Q&A: From the lab to the clinic

A reevaluation of research goals in government-funded science is needed to achieve better healthcare for US citizens, according to one science policy researcher

By | March 30, 2011

It's a rather perplexing quandary for the United States: Despite spending 16 percent of its gross domestic product and more than $7,000 per person on healthcare --2.5 times the average of the 30 member countries of the Organization for Economic Cooperation and Development (OECD) -- the average lifespan of US citizens ranked 24th in the OECD in 2007.
Michael Crow
Image: Arizona State University
With an annual budget for the National Institutes of Health (NIH) of more than $30 billion, the problem is not that the amount invested in medical research, said linkurl:Michael Crow,;http://president.asu.edu/about/michaelcrow the president of Arizona State University and founder of its Consortium for Science Policy and Outcomes, but how it is used. The Scientist spoke with Crow, who wrote a linkurl:commentary;http://www.nature.com/nature/journal/v471/n7340/full/471569a.html on this topic published today (March 30) in Nature, about how he thinks researchers and public funding agencies need to reevaluate their research goals to shift the scientific culture towards outcomes that will improve healthcare for US citizens. The Scientist: What do you see as the core problem with research in the United States that influences its ability to improve healthcare? Michael Crow: Our scientific enterprise that works to give us these new approaches to enhance health outcomes is fantastic scientifically, but is too narrow in its scope. It's spread out across these 27 institutes [of the NIH], but it's spread out in a way where it focuses on science outcomes only, as opposed to the broader outcomes of healthcare. Our broader social outcome from health-related science is not being attained, not even close. [This structure also results] in scientific culture where reductionist approaches are perceived to be superior. Why is it that we don't have more investment in understanding why we behave the way that we behave since so many diseases are related to behavior? And if so many diseases are related to behavior, what's the relationship between behavior and biology? And what's the relationship between behavior, biology, and outcomes? TS: In your Nature commentary, you suggest that restructuring the NIH could help the outcome of US science. Can you describe your proposed three-institute system? MC: The notion [is] transforming the system to one where science is linked to healthcare which is linked to the people that pay for healthcare. The first institute assumes that healthcare outcomes and the study of the science related to biomedicine is, in fact, a systems-level science, which means you need to integrate between the physical sciences, social sciences, and behavioral sciences. The second institute focuses on health outcomes and that means measuring improvements in health itself. This again is an integrated approach, but the funding of projects is actually related to measuring health outcomes themselves, and not scientific outcomes. The last institute is where you're looking to measure the cost of delivery. Because if right now we're going to spend 20 percent of our economy on healthcare and get a marginal return, then we're wasting a lot of money. TS: Restructuring aside, within our current system, how can we improve healthcare research? MC: All science investments at the NIH must be linked to measured outcomes associated with lowering the cost of healthcare and making it more equitably distributed. I think right now we're operating under the assumption that somehow there's a yet-to-be-discovered silver bullet, and that if we just spend more money on fundamental science, that silver bullet will be discovered and all will be well. It's not going to work that way. TS: With all the focus on outcomes, where does basic science fit in? MC: There's plenty of room for fundamental research -- it's just not the be all and end all. There are core questions that we need to understand: How do cells behave? How is genetic information transferred? Why is it that we get these misbehaving cells with faulty DNA instructions, also called cancer? Some of those very fundamental things are important to understand, but in isolation by themselves, they don't have as much ability to deliver. M.M. Crow, "Time to Rethink the NIH," Nature, 471:569-71, 2011. DOI: linkurl:10.1038/471569a;http://www.nature.com/nature/journal/v471/n7340/full/471569a.html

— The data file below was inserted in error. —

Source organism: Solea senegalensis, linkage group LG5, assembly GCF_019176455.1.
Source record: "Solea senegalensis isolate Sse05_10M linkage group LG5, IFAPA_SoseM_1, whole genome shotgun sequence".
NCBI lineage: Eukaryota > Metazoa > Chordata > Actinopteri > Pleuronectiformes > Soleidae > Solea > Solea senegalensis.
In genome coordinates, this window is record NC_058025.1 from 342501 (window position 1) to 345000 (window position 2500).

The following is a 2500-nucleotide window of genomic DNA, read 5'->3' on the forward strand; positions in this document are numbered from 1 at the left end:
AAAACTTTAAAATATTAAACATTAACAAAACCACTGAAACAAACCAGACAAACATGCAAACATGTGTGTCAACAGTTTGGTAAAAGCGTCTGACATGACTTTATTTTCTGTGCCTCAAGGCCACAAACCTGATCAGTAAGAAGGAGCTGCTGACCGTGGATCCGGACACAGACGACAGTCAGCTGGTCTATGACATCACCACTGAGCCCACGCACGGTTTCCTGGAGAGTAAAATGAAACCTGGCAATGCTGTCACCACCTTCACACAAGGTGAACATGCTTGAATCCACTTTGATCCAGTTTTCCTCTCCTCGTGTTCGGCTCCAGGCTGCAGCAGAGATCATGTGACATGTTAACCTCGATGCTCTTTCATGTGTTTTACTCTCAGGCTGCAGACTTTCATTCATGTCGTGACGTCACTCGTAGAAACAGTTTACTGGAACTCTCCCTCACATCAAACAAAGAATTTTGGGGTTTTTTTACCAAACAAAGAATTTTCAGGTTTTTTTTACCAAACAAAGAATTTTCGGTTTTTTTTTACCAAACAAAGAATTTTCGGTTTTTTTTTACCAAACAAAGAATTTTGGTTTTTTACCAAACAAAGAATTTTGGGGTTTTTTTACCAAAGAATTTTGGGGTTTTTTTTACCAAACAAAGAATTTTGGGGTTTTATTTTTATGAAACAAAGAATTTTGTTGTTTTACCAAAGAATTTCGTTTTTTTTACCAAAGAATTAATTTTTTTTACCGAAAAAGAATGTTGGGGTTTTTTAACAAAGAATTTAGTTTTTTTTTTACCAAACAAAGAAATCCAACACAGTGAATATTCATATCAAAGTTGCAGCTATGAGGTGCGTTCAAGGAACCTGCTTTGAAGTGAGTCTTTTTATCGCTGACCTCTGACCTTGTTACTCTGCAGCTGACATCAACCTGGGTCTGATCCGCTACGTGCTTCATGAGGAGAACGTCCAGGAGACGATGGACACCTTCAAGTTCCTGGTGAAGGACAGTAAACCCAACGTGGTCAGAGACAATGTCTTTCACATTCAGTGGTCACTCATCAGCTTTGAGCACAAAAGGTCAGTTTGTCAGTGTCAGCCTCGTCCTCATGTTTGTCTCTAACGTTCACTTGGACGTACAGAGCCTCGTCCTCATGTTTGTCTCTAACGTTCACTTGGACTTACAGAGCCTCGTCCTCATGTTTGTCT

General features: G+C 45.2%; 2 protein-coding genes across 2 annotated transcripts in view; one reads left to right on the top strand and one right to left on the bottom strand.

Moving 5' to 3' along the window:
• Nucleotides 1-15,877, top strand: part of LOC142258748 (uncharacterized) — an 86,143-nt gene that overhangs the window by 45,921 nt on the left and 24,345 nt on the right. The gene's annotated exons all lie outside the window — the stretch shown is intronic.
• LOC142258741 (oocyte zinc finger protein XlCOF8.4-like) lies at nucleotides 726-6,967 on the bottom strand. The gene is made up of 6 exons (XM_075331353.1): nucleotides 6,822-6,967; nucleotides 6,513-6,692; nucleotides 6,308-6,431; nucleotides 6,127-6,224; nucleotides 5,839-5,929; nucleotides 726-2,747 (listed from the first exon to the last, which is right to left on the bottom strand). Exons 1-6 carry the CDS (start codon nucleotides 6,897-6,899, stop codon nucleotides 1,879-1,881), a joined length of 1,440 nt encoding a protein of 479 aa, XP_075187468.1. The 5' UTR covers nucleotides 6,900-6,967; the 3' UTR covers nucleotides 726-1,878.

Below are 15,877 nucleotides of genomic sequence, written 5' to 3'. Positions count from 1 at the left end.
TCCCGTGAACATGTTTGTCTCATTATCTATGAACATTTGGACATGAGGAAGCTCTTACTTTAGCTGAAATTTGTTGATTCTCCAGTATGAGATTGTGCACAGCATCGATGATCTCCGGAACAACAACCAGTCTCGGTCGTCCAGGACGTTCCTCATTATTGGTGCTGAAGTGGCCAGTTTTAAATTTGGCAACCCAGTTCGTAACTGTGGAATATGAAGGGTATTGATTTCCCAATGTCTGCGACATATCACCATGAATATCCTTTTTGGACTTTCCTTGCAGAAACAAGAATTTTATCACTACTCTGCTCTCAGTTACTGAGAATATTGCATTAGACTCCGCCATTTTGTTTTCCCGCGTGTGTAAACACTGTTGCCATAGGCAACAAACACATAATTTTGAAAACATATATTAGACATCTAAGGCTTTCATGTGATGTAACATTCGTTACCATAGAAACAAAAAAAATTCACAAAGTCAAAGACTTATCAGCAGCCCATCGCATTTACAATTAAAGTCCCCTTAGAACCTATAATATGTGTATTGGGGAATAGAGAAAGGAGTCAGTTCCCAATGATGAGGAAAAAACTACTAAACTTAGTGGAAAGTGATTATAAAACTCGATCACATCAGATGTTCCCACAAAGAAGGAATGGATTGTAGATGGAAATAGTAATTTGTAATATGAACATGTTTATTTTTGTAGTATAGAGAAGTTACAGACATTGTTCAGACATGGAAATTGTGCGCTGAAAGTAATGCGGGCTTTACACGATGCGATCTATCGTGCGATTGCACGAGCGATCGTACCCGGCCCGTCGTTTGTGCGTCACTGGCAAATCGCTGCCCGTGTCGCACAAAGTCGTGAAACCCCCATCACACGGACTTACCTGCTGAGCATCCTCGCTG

**__Related stories:__*** linkurl:New NIH head talks budget, priorities;http://www.the-scientist.com/blog/display/55179/
[10th Nov 2008]*linkurl:An Economic Gamble;http://www.the-scientist.com/article/home/53302/
[1st July 2007]

**__Related F1000 Evaluations:__** *linkurl:Why the NIH Trial to Assess Chelation Therapy (TACT) should be abandoned;http://f1000.com/1124066?key=0hmbghm2t9k3h7c
K.C. Atwood et al., Medscape J Med, 10(5):115, 2008. Evaluated by Stephen Salzberg, University of Maryland.*linkurl:Moving toward transparency of clinical trials;http://f1000.com/1108750?key=kcf2p4rbfpd7v6p
D.A. Zarin and T. Tze, Science, 319(5868):1340-2, 2008. Evaluated by Todd Wagner, VA Palo Alto and Stanford University.

Popular Now

  1. Running on Empty
    Features Running on Empty

    Regularly taking breaks from eating—for hours or days—can trigger changes both expected, such as in metabolic dynamics and inflammation, and surprising, as in immune system function and cancer progression.

  2. Athletes’ Microbiomes Differ from Nonathletes
  3. Mutation Linked to Longer Life Span in Men
  4. Gut Feeling
    Daily News Gut Feeling

    Sensory cells of the mouse intestine let the brain know if certain compounds are present by speaking directly to gut neurons via serotonin.